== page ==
BY MARILYN WILSON, THE OTTAWA CITIZEN April 16, 2015
I recently had the chance to sit down with one of the world’s foremost anthropologists to talk about condos.
Dr. Lionel Tiger grew up in Montreal as a friend of Leonard Cohen. Ever heard the term male bonding? Tiger coined it.
He has enjoyed a successful academic career at Rutgers University, and has contributed regularly to The New York Times and The Wall Street Journal and has written many books.
Lucky for me, Tiger also has something to say about condos.
Based in New York City, he’s very familiar with condos and their relations, co-ops, and has some interesting theories on why they are reaching higher and higher. The phenomenon of building taller is often attributed to maximizing views and builders tend to exhort an “88th-floor philosophy” when it comes to heights.
Perhaps this is in part due to the fact that we already perceive the penthouse as a status symbol: Think of the classic romantic comedy film Pretty Woman, where Richard Gere’s character springs for the Beverly Wilshire hotel penthouse despite his fear of heights. Why? “It’s the best,” he says. “I looked all around for penthouses on the ground floor, but I couldn’t find any.”
The penchant for penthouses is so strong that some builders are releasing more than one level of them. In Ottawa, for instance, we are seeing buildings offering four floors of penthouses. Though this may make them less exclusive, it certainly emphasizes the desire for status.
“I suspect the implicit status factor is huge,” Tiger says of the height trend. “Humans are primates that like being high on the tree to watch for enemies and feel like a boss. (New York City) highrise buildings are therefore both primitive and practical at once. They are also a vastly expensive investment toy, now being bought by corporations instead of mines as investments.”
Tiger also explains another element to the inherent status mongering of condo buying: the co-op.
“The difference between a condo and co-op in NYC is simply that the condo owner owns his space and pays some common charges to the management over whom he has no formal control. The co-op owner doesn’t own the actual space but rather shares in the overall structure. The number of shares reflects for example the size and position of the space.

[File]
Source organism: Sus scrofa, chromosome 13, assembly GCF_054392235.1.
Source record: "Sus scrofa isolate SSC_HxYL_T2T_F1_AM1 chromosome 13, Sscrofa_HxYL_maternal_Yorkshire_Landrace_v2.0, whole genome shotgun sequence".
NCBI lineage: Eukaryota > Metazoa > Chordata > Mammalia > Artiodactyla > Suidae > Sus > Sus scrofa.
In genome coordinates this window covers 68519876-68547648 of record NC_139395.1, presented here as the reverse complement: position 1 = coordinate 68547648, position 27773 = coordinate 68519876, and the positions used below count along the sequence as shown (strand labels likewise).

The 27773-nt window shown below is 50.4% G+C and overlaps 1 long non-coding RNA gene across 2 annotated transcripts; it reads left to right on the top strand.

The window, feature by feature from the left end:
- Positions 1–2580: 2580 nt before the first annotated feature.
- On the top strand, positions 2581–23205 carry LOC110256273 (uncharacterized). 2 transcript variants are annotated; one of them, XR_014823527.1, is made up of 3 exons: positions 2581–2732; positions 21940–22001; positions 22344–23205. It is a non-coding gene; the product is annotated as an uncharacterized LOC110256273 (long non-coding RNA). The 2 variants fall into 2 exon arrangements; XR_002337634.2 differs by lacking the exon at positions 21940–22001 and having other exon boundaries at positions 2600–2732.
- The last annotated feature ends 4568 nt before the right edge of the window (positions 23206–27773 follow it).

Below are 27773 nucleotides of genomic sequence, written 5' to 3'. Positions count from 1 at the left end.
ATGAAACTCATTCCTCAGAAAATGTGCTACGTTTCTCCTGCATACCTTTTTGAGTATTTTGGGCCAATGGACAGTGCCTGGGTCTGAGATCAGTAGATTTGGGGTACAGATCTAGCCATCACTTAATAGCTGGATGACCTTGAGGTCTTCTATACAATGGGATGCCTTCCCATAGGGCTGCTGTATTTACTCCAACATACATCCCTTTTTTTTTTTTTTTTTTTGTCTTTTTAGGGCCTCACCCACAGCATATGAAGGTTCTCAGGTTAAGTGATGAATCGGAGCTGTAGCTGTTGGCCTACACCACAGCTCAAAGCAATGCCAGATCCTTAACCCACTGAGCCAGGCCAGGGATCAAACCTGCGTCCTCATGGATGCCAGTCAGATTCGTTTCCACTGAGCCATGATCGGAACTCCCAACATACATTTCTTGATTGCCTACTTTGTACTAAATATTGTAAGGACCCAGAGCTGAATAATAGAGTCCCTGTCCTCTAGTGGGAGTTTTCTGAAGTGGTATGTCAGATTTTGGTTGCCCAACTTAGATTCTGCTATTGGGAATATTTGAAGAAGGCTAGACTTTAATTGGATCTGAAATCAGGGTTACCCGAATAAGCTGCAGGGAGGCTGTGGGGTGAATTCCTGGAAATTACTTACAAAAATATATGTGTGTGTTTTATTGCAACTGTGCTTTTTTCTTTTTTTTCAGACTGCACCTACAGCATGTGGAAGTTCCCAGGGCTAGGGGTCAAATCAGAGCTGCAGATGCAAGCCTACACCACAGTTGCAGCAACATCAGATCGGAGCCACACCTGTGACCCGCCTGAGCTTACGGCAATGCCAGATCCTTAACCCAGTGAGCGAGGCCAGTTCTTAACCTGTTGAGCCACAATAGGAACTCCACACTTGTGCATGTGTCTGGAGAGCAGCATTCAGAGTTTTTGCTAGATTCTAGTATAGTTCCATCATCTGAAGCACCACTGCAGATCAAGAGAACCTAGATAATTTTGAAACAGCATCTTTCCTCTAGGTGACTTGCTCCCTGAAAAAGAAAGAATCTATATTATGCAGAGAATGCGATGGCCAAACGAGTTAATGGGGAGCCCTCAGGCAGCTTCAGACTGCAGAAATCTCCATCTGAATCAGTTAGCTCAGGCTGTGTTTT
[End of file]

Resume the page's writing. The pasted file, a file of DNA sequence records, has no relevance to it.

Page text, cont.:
“The critical difference is that the co-op owner has a say in who gets to buy other space in the building. Co-op boards demand often extensive financial and personal/character information. One CFO of a vast company told me his co-op application and interview were the most personal and demanding he had since going to an exclusive school.”
One reason people may like condos is that the “height and space of the unit and the advertised prestige of the building instantly establishes status,” he says. Moguls from Russia can rival a Rockefeller by buying a large chunk of a building in which a Rockefeller lives or once did. But to get into a prestigious co-op, “they have to demonstrate kosher character.” This is very different from simply putting down money and buying a condo.
Though the co-op is not a concept we have in Ottawa yet, condos are becoming increasingly popular. Tiger explains the draw to condos in New York is largely due to the fact that New Yorkers don’t need cars and “a house also acts as a parking lot for which younger, smaller families do not see a need. Condos, of course, can have parking, but that’s not essential for a vibrant life in a costly environment.”
When it comes to the co-op structure, he says, it “reduces the sense of urban anonymity because residence usually implies some personal and financial stature.” They belong to a like-minded group of residents.
Perhaps urban anonymity is less of a concern in a smaller city like Ottawa, but it seems to me that this negation of anonymity can be achieved in our community through involvement in a condo board.
As our condo scene continues to expand, it will be interesting to see whether or not the co-op concept comes here. In the meantime, we will continue to watch our buildings rise.
Marilyn Wilson has been selling real estate for more than 25 years and owns Marilyn Wilson Dream Properties Inc. Christie’s International Real Estate. Reach her through dreamproperties.com.
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